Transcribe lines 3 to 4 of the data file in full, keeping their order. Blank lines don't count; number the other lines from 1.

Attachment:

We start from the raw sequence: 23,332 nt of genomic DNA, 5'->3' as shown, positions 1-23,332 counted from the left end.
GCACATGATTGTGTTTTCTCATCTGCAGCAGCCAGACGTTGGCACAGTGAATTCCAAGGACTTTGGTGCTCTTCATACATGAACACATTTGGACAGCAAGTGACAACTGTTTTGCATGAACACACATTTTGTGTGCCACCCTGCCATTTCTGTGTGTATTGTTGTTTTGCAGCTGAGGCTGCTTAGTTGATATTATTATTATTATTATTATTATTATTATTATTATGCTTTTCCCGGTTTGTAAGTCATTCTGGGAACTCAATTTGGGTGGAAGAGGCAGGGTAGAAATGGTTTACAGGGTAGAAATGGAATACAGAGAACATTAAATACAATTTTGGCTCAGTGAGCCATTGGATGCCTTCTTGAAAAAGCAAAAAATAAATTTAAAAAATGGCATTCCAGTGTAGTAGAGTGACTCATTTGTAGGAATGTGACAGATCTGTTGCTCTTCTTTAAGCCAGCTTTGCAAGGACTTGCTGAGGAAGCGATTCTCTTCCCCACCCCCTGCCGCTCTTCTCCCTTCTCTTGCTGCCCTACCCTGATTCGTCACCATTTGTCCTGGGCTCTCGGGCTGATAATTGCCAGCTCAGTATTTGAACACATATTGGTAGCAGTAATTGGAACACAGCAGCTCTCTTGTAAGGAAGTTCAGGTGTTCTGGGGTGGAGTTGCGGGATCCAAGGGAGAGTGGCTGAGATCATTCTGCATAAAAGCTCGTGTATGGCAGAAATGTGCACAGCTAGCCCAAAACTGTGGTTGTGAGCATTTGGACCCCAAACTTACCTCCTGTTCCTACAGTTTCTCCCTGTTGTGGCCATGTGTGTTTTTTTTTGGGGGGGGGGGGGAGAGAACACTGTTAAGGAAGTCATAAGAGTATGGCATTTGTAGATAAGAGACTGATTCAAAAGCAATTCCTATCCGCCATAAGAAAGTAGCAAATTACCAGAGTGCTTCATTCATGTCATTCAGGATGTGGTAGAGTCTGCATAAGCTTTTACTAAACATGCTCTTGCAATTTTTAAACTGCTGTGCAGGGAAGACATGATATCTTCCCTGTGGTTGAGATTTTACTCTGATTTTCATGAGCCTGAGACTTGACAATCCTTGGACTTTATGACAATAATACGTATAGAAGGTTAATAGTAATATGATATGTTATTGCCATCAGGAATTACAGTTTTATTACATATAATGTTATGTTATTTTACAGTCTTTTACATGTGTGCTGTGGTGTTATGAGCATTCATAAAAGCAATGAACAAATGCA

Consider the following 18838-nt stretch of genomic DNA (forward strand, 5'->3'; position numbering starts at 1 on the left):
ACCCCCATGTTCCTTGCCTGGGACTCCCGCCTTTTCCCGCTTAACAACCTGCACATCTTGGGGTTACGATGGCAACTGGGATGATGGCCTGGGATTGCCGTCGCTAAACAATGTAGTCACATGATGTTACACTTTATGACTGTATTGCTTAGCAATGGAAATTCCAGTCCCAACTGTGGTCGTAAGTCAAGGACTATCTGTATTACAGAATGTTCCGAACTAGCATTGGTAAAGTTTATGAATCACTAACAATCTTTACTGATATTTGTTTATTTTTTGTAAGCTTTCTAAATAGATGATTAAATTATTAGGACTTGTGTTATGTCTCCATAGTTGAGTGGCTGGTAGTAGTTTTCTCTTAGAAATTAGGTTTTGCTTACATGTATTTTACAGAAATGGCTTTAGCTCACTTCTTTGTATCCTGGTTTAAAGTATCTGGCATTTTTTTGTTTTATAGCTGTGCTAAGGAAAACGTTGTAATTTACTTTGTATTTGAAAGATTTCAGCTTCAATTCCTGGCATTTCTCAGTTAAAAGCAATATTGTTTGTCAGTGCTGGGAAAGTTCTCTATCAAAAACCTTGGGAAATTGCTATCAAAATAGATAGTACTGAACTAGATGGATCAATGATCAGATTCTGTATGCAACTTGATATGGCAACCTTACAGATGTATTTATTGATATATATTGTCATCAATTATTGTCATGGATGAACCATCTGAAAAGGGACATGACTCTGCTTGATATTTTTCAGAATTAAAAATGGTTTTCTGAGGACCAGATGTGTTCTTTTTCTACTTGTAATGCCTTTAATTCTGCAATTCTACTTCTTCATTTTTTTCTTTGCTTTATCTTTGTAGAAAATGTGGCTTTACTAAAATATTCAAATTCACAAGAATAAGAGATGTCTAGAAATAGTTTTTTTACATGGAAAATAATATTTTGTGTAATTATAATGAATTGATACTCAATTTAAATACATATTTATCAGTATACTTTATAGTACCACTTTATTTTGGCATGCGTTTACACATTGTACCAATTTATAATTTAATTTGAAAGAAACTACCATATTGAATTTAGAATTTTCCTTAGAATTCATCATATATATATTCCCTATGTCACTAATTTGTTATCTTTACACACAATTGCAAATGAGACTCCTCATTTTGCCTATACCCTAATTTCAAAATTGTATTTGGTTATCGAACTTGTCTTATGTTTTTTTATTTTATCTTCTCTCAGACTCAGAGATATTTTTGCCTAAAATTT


Consider the following 18838-nt stretch of genomic DNA (forward strand, 5'->3'; position numbering starts at 1 on the left):
ACCCCCATGTTCCTTGCCTGGGACTCCCGCCTTTTCCCGCTTAACAACCTGCACATCTTGGGGTTACGATGGCAACTGGGATGATGGCCTGGGATTGCCGTCGCTAAACAATGTAGTCACATGATGTTACACTTTATGACTGTATTGCTTAGCAATGGAAATTCCAGTCCCAACTGTGGTCGTAAGTCAAGGACTATCTGTATTACAGAATGTTCCGAACTAGCATTGGTAAAGTTTATGAATCACTAACAATCTTTACTGATATTTGTTTATTTTTTGTAAGCTTTCTAAATAGATGATTAAATTATTAGGACTTGTGTTATGTCTCCATAGTTGAGTGGCTGGTAGTAGTTTTCTCTTAGAAATTAGGTTTTGCTTACATGTATTTTACAGAAATGGCTTTAGCTCACTTCTTTGTATCCTGGTTTAAAGTATCTGGCATTTTTTTGTTTTATAGCTGTGCTAAGGAAAACGTTGTAATTTACTTTGTATTTGAAAGATTTCAGCTTCAATTCCTGGCATTTCTCAGTTAAAAGCAATATTGTTTGTCAGTGCTGGGAAAGTTCTCTATCAAAAACCTTGGGAAATTGCTATCAAAATAGATAGTACTGAACTAGATGGATCAATGATCAGATTCTGTATGCAACTTGATATGGCAACCTTACAGATGTATTTATTGATATATATTGTCATCAATTATTGTCATGGATGAACCATCTGAAAAGGGACATGACTCTGCTTGATATTTTTCAGAATTAAAAATGGTTTTCTGAGGACCAGATGTGTTCTTTTTCTACTTGTAATGCCTTTAATTCTGCAATTCTACTTCTTCATTTTTTTCTTTGCTTTATCTTTGTAGAAAATGTGGCTTTACTAAAATATTCAAATTCACAAGAATAAGAGATGTCTAGAAATAGTTTTTTTACATGGAAAATAATATTTTGTGTAATTATAATGAATTGATACTCAATTTAAATACATATTTATCAGTATACTTTATAGTACCACTTTATTTTGGCATGCGTTTACACATTGTACCAATTTATAATTTAATTTGAAAGAAACTACCATATTGAATTTAGAATTTTCCTTAGAATTCATCATATATATATTCCCTATGTCACTAATTTGTTATCTTTACACACAATTGCAAATGAGACTCCTCATTTTGCCTATACCCTAATTTCAAAATTGTATTTGGTTATCGAACTTGTCTTATGTTTTTTTATTTTATCTTCTCTCAGACTCAGAGATATTTTTGCCTAAAATTT